Caterina Barbieri: Ecstatic Computation (LP, Editions Mego, May 2019)

I was pretty excited to get my ears around this one. Barbieri’s Patterns Of Consciousness was one of my records of 2017, and Born Again In The Voltage was almost as good. So, how does this new album stack up?

The thing that made me adore Patterns so much was its awesome precision. It had a scattergun approach to melody, sometimes lurching between registers in the middle of a phrase several times in quick succession, but it always felt like every aspect was perfectly engineered on the basis of some guiding principle — and, judging by the liner notes, it probably was. It was like the most brilliantly controlled chaos. By contrast, Born Again (which was released a year after Patterns but recorded a couple of years earlier) was a bit fuzzier around the edges, something which at the time I attributed to a less finely honed skill. Well, Ecstatic Computation is in some ways more like Born Again. It shares a slightly looser feel, possibly connected to a wider range of instruments, and even a rather smashing wordless vocal line by Annie Gärlid and Evelyn Saylor on Arrows Of Time. The sort of swishy hitting-a-wire-fence noise that starts Closest Approach To Your Orbit is positively messy. And yet it does feel controlled in the same way that Patterns did. I suppose that it may be a greater accomplishment, broadening your scope and letting things be a bit more free while retaining that precision. And this is a very fine record and one I’m glad to give cabinet space to. But I’ve got to admit that I do still miss the purity of Patterns.

I bought this from Boomkat. They call it Electronic.

Caterina Barbieri: Born Again In The Voltage (LP, Important Records, September 2018)

Barbieri’s Patterns Of Consciousness was a thing of great wonder and one of my records of 2017. This record was recorded before that, in 2014–15, but released after — I’m not sure whether this was planned, or whether this one only saw the light of day owing to the success of her debut. No matter: it stands by itself. There are four long pieces for Buchla 200, voice, and cello (Antonello Manzo wielding the bow), and showing a range of styles. How To Decode An Illusion is a slow, pulsing number, dominated by the modular synth, contrasting clean-sounding waves with occasional siren-like blurps and organic howls before being lifted by a flurry of bleeps. Rendering Intuitions is fairly straightforward cello/drone territory. Human Developers is mostly a buzzing synth drone. Things take a turn for the allegro non troppo on the much more upbeat We Access Only A Fraction, a trippingly melodic bit of Buchla-work plus chanting. And while it is not quite as accomplished as Patterns, and it doesn’t hang together so well as an album, it is a highly enjoyable listen.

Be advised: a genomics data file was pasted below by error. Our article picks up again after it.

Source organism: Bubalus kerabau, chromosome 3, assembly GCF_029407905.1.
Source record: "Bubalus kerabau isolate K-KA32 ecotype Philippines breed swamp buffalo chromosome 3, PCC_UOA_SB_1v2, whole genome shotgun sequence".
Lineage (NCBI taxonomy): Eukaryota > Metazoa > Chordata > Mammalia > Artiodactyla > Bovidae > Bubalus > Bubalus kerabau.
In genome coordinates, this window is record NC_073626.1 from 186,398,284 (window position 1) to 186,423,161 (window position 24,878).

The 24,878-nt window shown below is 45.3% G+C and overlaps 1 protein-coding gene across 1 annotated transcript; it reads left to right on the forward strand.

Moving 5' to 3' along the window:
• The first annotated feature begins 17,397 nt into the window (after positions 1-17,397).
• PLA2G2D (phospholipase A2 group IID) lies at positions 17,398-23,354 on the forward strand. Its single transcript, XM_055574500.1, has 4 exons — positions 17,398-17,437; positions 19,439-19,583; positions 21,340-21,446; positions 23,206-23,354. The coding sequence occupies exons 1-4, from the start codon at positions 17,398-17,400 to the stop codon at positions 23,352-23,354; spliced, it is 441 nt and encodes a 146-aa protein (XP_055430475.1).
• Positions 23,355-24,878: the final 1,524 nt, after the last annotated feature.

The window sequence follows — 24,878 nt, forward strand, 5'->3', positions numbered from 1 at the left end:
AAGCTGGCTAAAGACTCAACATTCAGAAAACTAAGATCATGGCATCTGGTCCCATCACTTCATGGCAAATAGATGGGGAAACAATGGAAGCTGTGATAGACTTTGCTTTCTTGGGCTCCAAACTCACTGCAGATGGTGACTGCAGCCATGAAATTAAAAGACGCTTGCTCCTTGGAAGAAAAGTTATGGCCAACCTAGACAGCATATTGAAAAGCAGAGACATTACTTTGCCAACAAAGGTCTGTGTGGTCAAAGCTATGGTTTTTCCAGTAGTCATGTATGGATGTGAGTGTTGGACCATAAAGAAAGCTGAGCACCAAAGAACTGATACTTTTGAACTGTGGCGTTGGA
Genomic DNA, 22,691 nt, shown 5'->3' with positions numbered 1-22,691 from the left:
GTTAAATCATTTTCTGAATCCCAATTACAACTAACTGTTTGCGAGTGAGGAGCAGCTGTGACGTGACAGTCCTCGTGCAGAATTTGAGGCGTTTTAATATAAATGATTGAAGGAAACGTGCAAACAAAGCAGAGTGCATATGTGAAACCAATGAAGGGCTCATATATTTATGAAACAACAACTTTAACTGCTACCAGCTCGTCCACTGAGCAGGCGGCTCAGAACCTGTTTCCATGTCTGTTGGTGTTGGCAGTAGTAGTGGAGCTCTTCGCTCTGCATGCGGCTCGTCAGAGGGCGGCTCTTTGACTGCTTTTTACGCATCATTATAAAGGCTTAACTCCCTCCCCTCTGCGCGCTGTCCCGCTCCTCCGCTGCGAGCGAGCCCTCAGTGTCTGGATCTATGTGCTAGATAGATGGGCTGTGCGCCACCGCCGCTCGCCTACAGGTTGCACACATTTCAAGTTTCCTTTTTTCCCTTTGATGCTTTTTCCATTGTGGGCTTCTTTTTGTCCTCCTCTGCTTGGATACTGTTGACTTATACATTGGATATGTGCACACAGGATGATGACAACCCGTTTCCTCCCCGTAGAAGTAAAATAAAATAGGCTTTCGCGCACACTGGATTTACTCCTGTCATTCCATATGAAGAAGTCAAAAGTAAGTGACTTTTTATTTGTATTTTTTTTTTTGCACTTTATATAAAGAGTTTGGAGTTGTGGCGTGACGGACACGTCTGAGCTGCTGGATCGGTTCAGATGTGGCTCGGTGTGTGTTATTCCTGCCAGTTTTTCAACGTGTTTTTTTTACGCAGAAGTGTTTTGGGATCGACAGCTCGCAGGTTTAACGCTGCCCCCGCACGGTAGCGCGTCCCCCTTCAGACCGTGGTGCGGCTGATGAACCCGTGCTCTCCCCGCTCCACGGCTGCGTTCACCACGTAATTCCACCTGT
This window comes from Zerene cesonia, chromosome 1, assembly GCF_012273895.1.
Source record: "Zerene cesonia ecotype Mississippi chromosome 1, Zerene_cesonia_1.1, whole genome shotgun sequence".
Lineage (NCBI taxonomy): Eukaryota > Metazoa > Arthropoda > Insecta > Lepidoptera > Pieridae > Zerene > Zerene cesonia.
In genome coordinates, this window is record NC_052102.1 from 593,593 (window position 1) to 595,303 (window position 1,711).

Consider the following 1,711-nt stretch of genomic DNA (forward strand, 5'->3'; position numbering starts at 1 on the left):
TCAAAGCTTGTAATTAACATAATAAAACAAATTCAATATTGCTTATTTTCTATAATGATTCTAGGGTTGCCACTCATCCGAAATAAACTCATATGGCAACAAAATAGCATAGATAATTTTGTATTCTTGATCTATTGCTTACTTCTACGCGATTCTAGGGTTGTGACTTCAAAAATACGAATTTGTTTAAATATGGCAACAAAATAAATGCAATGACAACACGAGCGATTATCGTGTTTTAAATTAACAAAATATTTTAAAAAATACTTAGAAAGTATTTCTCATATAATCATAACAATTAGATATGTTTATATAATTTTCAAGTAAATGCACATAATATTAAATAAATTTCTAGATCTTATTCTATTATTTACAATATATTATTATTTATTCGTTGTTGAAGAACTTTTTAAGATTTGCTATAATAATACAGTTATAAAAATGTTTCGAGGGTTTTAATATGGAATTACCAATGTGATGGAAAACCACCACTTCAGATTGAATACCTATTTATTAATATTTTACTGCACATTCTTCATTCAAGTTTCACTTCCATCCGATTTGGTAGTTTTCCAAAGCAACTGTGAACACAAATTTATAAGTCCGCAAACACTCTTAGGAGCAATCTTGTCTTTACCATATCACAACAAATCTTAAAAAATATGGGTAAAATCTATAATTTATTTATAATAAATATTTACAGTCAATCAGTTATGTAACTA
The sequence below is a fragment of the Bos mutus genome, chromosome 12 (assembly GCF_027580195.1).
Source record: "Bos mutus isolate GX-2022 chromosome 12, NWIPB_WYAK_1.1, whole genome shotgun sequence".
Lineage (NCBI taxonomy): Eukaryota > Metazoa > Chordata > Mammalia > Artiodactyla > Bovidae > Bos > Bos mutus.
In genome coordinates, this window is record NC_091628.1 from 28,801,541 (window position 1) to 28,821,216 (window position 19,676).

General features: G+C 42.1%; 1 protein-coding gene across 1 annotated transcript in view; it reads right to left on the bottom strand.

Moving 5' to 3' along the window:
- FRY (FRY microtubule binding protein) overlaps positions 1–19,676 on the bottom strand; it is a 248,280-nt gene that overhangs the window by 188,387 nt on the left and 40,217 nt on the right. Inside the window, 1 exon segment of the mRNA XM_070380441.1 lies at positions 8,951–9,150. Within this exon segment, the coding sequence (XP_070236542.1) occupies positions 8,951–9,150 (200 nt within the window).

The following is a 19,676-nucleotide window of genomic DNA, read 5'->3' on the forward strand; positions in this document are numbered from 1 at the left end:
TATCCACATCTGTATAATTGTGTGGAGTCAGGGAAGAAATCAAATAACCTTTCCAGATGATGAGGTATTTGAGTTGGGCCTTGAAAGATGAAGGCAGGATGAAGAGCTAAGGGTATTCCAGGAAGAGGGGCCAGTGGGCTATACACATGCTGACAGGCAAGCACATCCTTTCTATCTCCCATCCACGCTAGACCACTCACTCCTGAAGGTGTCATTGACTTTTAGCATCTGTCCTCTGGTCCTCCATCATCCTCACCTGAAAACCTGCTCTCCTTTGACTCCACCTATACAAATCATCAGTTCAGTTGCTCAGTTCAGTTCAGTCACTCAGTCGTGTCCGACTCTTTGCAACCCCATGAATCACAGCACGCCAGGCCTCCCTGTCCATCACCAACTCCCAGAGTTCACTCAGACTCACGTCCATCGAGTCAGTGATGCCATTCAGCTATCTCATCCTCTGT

I bought this from Juno. They call it Experimental / Electronic.

Caterina Barbieri: Patterns Of Consciousness (2LP, Important, April 2017)


Ooh, this is pretty special. There has, let’s be honest, been slightly too much modular synth music floating around recently, much of it seemingly produced as part of some sort of retro hipster trend thing and not having anything very interesting add to the genre. But this is really good: innovative and intricate and involving, plus it sounds great.

It starts out with a repeating pattern of first four notes, which grows to five, then six, then a little echo is added, and so on — it feels like the music is developing as we listen to it as the result of some kind of evolutionary process of random mutation and natural selection… or possibly some sort of Close Encounters Of The Third Kind call-and-response thing. This sets the tone for the whole album, really, each track a thing of patterns morphing and growing in complexity, the aleatoric feel enhanced by frequent abrupt shifts in register, often several within a line. (The liner notes make all this quite a bit more explicit, with their talk of “generative entities”. I didn’t read them until I’d already formed my own impressions of the record, though, I promise, and I admit I’ve only skimmed them now.) But there’s something else very important to know about Patterns Of Consciousness, which is that it’s really melodic and really catchy. All those little tweaks and jumps… everything somehow sounds just exactly right. For a record with such an obvious theoretical underpinning, it sounds wonderfully natural. Honestly, this is close to perfection.

(Incidentally, there’s something interesting going on with the album structure, at least for the first three sides: each has two tracks, a jaunty up-tempo one followed by a slower and more contemplative one; the A-side is This Causes Consciousness To Fail followed by TCCTF, the B-side is Information Needed To Create An Entire Body followed by INTCAEB, the C-side is Scratches On The Readable Surface followed by SOTRS… I suspect there’s something deeper going on here, but I haven’t quite figured out what yet. The D-side, by the way, is a single long track called Gravity That Binds, and it’s great.)

I bought this from Juno. They call it Experimental / Electronic.